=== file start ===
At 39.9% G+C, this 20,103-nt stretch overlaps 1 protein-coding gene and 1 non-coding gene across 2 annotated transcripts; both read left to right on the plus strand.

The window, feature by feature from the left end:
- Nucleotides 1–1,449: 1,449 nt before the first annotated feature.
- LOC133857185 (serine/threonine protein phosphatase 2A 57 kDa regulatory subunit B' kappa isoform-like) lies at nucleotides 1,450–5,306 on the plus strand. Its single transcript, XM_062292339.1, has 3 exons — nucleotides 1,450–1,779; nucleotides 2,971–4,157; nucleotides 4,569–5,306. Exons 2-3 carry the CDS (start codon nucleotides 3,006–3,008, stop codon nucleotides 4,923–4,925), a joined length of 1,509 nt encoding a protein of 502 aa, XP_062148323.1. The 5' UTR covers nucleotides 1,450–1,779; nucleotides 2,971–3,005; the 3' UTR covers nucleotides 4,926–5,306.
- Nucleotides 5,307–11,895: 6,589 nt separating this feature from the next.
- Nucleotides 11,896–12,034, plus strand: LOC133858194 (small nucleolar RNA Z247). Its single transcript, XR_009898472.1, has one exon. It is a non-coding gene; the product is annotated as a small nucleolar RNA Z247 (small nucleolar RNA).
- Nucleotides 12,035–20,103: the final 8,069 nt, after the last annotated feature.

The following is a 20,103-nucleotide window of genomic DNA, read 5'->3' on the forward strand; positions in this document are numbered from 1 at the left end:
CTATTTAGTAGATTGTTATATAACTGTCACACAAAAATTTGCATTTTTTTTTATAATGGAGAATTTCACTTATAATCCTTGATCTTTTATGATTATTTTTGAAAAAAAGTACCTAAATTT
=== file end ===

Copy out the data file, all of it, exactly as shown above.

At 39.9% G+C, this 20,103-nt stretch overlaps 1 protein-coding gene and 1 non-coding gene across 2 annotated transcripts; both read left to right on the plus strand.

The window, feature by feature from the left end:
- Nucleotides 1–1,449: 1,449 nt before the first annotated feature.
- LOC133857185 (serine/threonine protein phosphatase 2A 57 kDa regulatory subunit B' kappa isoform-like) lies at nucleotides 1,450–5,306 on the plus strand. Its single transcript, XM_062292339.1, has 3 exons — nucleotides 1,450–1,779; nucleotides 2,971–4,157; nucleotides 4,569–5,306. Exons 2-3 carry the CDS (start codon nucleotides 3,006–3,008, stop codon nucleotides 4,923–4,925), a joined length of 1,509 nt encoding a protein of 502 aa, XP_062148323.1. The 5' UTR covers nucleotides 1,450–1,779; nucleotides 2,971–3,005; the 3' UTR covers nucleotides 4,926–5,306.
- Nucleotides 5,307–11,895: 6,589 nt separating this feature from the next.
- Nucleotides 11,896–12,034, plus strand: LOC133858194 (small nucleolar RNA Z247). Its single transcript, XR_009898472.1, has one exon. It is a non-coding gene; the product is annotated as a small nucleolar RNA Z247 (small nucleolar RNA).
- Nucleotides 12,035–20,103: the final 8,069 nt, after the last annotated feature.

The following is a 20,103-nucleotide window of genomic DNA, read 5'->3' on the forward strand; positions in this document are numbered from 1 at the left end:
CTATTTAGTAGATTGTTATATAACTGTCACACAAAAATTTGCATTTTTTTTTATAATGGAGAATTTCACTTATAATCCTTGATCTTTTATGATTATTTTTGAAAAAAAGTACCTAAATTT